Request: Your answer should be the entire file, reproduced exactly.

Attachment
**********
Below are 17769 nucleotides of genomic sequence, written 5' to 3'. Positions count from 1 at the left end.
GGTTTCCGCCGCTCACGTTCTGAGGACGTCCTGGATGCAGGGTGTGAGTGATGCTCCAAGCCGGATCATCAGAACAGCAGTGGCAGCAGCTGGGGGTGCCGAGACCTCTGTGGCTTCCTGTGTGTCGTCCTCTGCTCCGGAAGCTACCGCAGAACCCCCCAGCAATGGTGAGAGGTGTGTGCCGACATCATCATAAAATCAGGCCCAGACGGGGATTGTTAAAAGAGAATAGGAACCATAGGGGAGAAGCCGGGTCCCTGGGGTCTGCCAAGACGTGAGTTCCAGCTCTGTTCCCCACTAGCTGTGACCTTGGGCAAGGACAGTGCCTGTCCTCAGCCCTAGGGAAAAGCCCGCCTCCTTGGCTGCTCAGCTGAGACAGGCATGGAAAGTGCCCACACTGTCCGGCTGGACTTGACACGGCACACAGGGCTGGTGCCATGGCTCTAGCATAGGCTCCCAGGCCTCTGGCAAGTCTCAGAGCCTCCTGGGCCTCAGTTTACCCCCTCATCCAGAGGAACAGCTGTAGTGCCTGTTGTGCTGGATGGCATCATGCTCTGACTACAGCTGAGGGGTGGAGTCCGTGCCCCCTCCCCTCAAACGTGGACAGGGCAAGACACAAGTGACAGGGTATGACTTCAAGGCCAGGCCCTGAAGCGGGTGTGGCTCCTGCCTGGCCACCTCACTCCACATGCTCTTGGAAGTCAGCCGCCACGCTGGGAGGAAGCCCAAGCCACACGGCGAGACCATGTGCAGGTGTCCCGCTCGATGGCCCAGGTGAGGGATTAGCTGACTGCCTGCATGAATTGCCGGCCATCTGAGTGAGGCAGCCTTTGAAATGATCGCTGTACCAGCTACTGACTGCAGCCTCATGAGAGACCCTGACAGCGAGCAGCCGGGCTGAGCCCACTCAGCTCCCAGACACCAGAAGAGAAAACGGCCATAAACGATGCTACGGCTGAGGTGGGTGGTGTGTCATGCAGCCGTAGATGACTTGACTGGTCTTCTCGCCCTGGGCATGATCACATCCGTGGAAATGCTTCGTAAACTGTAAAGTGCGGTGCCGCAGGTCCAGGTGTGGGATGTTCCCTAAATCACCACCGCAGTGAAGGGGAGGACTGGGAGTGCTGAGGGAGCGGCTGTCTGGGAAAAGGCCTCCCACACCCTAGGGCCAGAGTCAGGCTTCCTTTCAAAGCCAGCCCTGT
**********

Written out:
Below are 17769 nucleotides of genomic sequence, written 5' to 3'. Positions count from 1 at the left end.
GGTTTCCGCCGCTCACGTTCTGAGGACGTCCTGGATGCAGGGTGTGAGTGATGCTCCAAGCCGGATCATCAGAACAGCAGTGGCAGCAGCTGGGGGTGCCGAGACCTCTGTGGCTTCCTGTGTGTCGTCCTCTGCTCCGGAAGCTACCGCAGAACCCCCCAGCAATGGTGAGAGGTGTGTGCCGACATCATCATAAAATCAGGCCCAGACGGGGATTGTTAAAAGAGAATAGGAACCATAGGGGAGAAGCCGGGTCCCTGGGGTCTGCCAAGACGTGAGTTCCAGCTCTGTTCCCCACTAGCTGTGACCTTGGGCAAGGACAGTGCCTGTCCTCAGCCCTAGGGAAAAGCCCGCCTCCTTGGCTGCTCAGCTGAGACAGGCATGGAAAGTGCCCACACTGTCCGGCTGGACTTGACACGGCACACAGGGCTGGTGCCATGGCTCTAGCATAGGCTCCCAGGCCTCTGGCAAGTCTCAGAGCCTCCTGGGCCTCAGTTTACCCCCTCATCCAGAGGAACAGCTGTAGTGCCTGTTGTGCTGGATGGCATCATGCTCTGACTACAGCTGAGGGGTGGAGTCCGTGCCCCCTCCCCTCAAACGTGGACAGGGCAAGACACAAGTGACAGGGTATGACTTCAAGGCCAGGCCCTGAAGCGGGTGTGGCTCCTGCCTGGCCACCTCACTCCACATGCTCTTGGAAGTCAGCCGCCACGCTGGGAGGAAGCCCAAGCCACACGGCGAGACCATGTGCAGGTGTCCCGCTCGATGGCCCAGGTGAGGGATTAGCTGACTGCCTGCATGAATTGCCGGCCATCTGAGTGAGGCAGCCTTTGAAATGATCGCTGTACCAGCTACTGACTGCAGCCTCATGAGAGACCCTGACAGCGAGCAGCCGGGCTGAGCCCACTCAGCTCCCAGACACCAGAAGAGAAAACGGCCATAAACGATGCTACGGCTGAGGTGGGTGGTGTGTCATGCAGCCGTAGATGACTTGACTGGTCTTCTCGCCCTGGGCATGATCACATCCGTGGAAATGCTTCGTAAACTGTAAAGTGCGGTGCCGCAGGTCCAGGTGTGGGATGTTCCCTAAATCACCACCGCAGTGAAGGGGAGGACTGGGAGTGCTGAGGGAGCGGCTGTCTGGGAAAAGGCCTCCCACACCCTAGGGCCAGAGTCAGGCTTCCTTTCAAAGCCAGCCCTGT